Defendant's controllers, despite their differences in shape and form of constructional details, have the same purpose, use the same instrumentalities arranged in the same functional sequence, operate on the same principle, and accomplish substantially the same result in substantially the same way as Mason's controller. This constitutes infringement. Sanitary Refrigerator Co. v. Winters, 280 U.S. 30, 41, 42, 50 S. Ct. 9, 74 L. Ed. 147; Union Paper-Bag Machine Co. v. Murphy, 97 U.S. 120, 125, 24 L. Ed. 935. While Mason may not be said to have been a pioneer in the controller art, he led the way in that branch of it that deals with automatic control of difficult processes. His contribution was important and substantial. He was the first to successfully use universally adaptable pneumatic control.His claims are, therefore, entitled to broad construction.Eibel Process Co. v. Minnesota & Ontario Paper Co., 261 U.S. 45, 63, 43 S. Ct. 322, 67 L. Ed. 523; Grubman Engineering & Mfg. Co. v. Goldberger, 2 Cir., 47 F.2d 151, 153; Gibbs v. Triumph Trap Co., Inc., 2 Cir., 26 F.2d 312, 314. The old Fulscope, the Fulscope Dubl-Response combination and the new Fulscope infringe claims of the Mason patent as set forth in detail in findings filed herewith.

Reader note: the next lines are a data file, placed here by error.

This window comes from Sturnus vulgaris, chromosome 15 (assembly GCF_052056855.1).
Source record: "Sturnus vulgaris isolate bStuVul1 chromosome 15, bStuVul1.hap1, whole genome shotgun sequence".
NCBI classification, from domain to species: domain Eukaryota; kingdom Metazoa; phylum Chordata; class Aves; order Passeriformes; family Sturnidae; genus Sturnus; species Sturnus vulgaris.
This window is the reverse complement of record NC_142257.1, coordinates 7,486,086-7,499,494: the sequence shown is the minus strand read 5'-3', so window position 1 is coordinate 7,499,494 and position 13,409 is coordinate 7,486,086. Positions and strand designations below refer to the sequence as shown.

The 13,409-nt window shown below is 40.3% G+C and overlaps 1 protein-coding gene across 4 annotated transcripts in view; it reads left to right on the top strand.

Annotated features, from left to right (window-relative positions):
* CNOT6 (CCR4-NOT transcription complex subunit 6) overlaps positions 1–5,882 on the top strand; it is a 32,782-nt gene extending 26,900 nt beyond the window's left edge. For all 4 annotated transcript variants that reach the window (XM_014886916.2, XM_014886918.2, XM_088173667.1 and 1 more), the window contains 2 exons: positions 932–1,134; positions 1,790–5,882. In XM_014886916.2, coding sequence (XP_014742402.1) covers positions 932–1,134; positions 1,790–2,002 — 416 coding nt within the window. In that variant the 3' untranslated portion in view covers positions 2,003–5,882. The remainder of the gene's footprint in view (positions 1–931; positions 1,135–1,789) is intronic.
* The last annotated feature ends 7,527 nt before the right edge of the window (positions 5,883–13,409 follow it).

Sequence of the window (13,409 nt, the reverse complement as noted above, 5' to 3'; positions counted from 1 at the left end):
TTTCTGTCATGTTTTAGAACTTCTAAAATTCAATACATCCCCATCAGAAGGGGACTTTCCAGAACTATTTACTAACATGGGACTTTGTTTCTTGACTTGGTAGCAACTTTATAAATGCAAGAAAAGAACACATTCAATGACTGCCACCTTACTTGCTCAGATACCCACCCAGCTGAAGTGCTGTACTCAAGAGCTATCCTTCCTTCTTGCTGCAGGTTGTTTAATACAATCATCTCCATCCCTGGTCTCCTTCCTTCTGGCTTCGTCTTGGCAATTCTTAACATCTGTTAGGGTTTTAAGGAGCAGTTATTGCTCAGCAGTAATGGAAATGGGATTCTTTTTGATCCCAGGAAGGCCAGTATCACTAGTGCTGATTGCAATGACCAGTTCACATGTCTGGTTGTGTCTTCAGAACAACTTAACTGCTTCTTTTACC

Foxboro filed a voluntary disclaimer as to some of the Mason claims. Taylor contends that this was an admission that Mason was not the inventor of the subject matter of the disclaimed claims, that they were invalid and that Foxboro permitted other claims not patentably distinguishable to remain, thus rendering the entire patent void under the doctrine of Maytag Company v. Hurley Machine Co., 307 U.S. 243, 59 S. Ct. 857, 83 L. Ed. 1264.The doctrine of the Maytag case does not apply to a voluntary disclaimer. A voluntary disclaimer implies no admission as to the extent of the prior art. United Chromium Inc. v. International Silver Co., 2 Cir., 60 F.2d 913. But even if the doctrine of the Maytag case did apply, undisclaimed claim 4 of the Mason original patent is distinguishable from disclaimed claim 3. The final clause of undisclaimed claim 4 is more than a functional statement of adjustability. The adjustment referred to is accomplished by making the proportioning chamber "movable as a whole" to effect movement of one of the elements of the control couple. This clause also covers the relative movement of elements that accomplishes shifting of the proportioning band. Disclaimed claims 2, 3 and 5 provide in general terms for conjoint control of the nozzle and flapper by the measuring element and means responsive to the controlled pressure, whereas claim 1, undisclaimed, provides that one element of the control couple, either the nozzle or flapper, is positioned by the measuring element and the other is positioned by means responsive to the control pressure.Claim 6, undisclaimed, provides for a pair of opposed pressure-operated motors, whereas claim 5, disclaimed, provides for a chamber subject to the control pressure. Claim 6 describes a controller with reset, whereas claim 5 describes a proportioning controller. There are also distinctions in structure between claim 16, undisclaimed, and disclaimed claims 7, 8, 9 and 10.